Barely two months since the launch of Tour Buddy, the digital sharing economy initiative introduced by the Malaysian Inbound Tourism Association (MITA) in collaboration with government agency Malaysia Digital Economy Corporation has come under fire from the Malaysian Association of Tour and Travel Agents (MATTA), which has decried the programme’s legality and urged its members nationwide not to engage the service.
However, MITA claims Tour Buddy services fall well within the law and that MATTA has misunderstood the initiative and assumed it was competing with licensed tourist guides.
In a press statement, MATTA president, KL Tan, opined that the new service was in violation of Clause 19 of the Tourism Industry Act 1992, which states: “(1) No licensed tourism enterprise shall employ, or obtain for a tourist or any other person the services of, a tourist guide who is not licensed under this Act or whose licence has been suspended or revoked.”
“Tour buddies are illegal tourist guides and would be in hot soup if caught by officers from the Ministry of Tourism and Culture when enforcing Section 21.1 of the Tourism Industry Act, which states that ‘No person shall act, or hold himself out, as a tourist guide unless he is licensed under this part’,” he added.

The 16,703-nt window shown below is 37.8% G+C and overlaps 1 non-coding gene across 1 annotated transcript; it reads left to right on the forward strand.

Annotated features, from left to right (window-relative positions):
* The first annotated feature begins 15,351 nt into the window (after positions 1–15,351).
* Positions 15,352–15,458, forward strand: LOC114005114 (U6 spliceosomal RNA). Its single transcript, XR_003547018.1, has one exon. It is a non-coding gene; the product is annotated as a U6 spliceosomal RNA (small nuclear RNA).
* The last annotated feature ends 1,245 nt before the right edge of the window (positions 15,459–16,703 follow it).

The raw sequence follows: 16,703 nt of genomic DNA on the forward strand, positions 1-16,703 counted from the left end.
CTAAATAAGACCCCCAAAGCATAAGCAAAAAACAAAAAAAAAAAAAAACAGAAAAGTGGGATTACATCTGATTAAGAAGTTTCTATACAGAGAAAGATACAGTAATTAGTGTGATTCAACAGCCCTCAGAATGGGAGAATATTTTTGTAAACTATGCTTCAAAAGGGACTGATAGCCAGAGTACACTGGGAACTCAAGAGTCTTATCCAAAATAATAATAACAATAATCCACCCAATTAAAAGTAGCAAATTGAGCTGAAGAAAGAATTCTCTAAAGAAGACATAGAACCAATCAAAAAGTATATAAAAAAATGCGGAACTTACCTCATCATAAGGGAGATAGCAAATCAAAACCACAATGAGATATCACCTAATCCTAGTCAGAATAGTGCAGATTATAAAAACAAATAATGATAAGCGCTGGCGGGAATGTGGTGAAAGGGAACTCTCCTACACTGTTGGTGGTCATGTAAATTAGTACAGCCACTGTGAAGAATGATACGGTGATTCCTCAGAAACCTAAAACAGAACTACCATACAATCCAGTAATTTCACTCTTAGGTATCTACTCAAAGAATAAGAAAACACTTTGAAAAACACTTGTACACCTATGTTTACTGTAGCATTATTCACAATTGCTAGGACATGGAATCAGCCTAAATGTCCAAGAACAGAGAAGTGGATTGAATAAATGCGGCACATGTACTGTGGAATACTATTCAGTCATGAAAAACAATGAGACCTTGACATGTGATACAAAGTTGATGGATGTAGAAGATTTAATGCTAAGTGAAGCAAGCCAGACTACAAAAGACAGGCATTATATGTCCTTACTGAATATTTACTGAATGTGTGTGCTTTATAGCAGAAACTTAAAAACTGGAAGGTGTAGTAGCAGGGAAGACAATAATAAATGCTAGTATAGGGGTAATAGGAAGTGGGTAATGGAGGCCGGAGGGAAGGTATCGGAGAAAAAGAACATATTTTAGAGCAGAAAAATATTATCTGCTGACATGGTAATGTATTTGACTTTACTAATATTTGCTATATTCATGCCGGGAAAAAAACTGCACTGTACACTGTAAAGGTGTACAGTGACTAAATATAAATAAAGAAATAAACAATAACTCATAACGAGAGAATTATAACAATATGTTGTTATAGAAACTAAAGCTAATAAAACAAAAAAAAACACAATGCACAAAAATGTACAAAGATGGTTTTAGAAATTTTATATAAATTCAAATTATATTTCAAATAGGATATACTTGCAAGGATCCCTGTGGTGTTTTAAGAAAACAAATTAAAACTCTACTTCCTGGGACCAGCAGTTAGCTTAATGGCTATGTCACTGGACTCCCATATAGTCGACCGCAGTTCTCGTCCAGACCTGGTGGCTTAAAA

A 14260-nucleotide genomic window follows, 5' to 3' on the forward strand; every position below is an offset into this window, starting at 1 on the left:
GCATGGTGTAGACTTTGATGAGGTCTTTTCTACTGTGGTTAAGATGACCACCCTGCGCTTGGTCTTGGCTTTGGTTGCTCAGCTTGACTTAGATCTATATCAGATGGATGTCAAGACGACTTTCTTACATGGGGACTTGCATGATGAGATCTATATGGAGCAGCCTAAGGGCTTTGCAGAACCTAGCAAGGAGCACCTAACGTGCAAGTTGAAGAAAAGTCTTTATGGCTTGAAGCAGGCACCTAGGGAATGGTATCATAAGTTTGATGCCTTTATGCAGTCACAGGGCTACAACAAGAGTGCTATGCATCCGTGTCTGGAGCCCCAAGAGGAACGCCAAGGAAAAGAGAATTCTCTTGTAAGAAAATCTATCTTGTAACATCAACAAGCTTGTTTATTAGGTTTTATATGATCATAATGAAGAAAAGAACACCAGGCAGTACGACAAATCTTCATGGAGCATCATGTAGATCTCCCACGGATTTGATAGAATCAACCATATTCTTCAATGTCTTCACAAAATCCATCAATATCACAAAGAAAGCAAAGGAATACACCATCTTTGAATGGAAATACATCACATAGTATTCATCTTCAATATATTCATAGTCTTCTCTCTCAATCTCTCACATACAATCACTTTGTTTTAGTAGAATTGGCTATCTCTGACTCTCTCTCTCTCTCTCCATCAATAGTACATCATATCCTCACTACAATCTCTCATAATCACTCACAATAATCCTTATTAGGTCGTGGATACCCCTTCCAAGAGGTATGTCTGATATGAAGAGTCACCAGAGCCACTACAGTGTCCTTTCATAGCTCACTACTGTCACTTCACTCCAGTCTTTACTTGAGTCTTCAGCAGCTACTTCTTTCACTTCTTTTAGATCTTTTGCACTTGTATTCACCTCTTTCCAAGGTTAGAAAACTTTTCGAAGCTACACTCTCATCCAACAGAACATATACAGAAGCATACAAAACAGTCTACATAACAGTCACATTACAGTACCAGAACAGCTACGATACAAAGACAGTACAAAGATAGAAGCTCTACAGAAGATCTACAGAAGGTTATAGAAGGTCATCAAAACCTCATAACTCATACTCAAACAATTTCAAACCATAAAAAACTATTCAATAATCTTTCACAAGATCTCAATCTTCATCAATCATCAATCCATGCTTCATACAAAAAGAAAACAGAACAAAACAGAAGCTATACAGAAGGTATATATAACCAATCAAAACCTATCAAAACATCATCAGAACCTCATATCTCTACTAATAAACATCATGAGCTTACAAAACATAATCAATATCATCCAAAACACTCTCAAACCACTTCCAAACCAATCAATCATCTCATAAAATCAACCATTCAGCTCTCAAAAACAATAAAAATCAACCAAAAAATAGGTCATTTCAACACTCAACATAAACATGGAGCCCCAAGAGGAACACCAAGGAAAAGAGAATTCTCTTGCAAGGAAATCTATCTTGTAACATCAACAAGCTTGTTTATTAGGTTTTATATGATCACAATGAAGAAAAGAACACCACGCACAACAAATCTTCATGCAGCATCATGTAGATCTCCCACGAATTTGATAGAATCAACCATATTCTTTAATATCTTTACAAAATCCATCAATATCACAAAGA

If tour buddies were to organise tour packages and offer them online, he said, this would be in violation of the regulations set under the Tour Operating Business and Travel Agency Business that permit only licensed tour and travel agents to do so. Tourist guides are licensed only to execute tours assigned by tour operators, he argued.
On the other hand, MITA secretary-general, Adam Kamal, said the programme simply involved training participants on how to use the Tour Buddy mobile app to seek information on local places of interest including its history, best food and shopping places in the area.
He stressed: “Tour buddies are not tourist guides. They don’t do guiding. They are not meant to replace the role of tourist guides.”
Rather, the initiative can complement existing tour services, being a community-based tourism programme that encourages local communities –especially rural ones – to support the tourism ecosystem, according to Adam.
For example, individuals can promote their fruit farms or their village’s best-kept secret attractions, which can in turn benefit the tourism industry.
“Some of the tour buddies love to show their skills to tourists such as cooking, boat skills, video-taking, cycling and dance. MITA believes the Tour Buddy training will enhance the tourist experience and give more reasons for them to stay longer in Malaysia.”
He assured that MITA will not allow tour buddies to provide services if they were in violation of the law.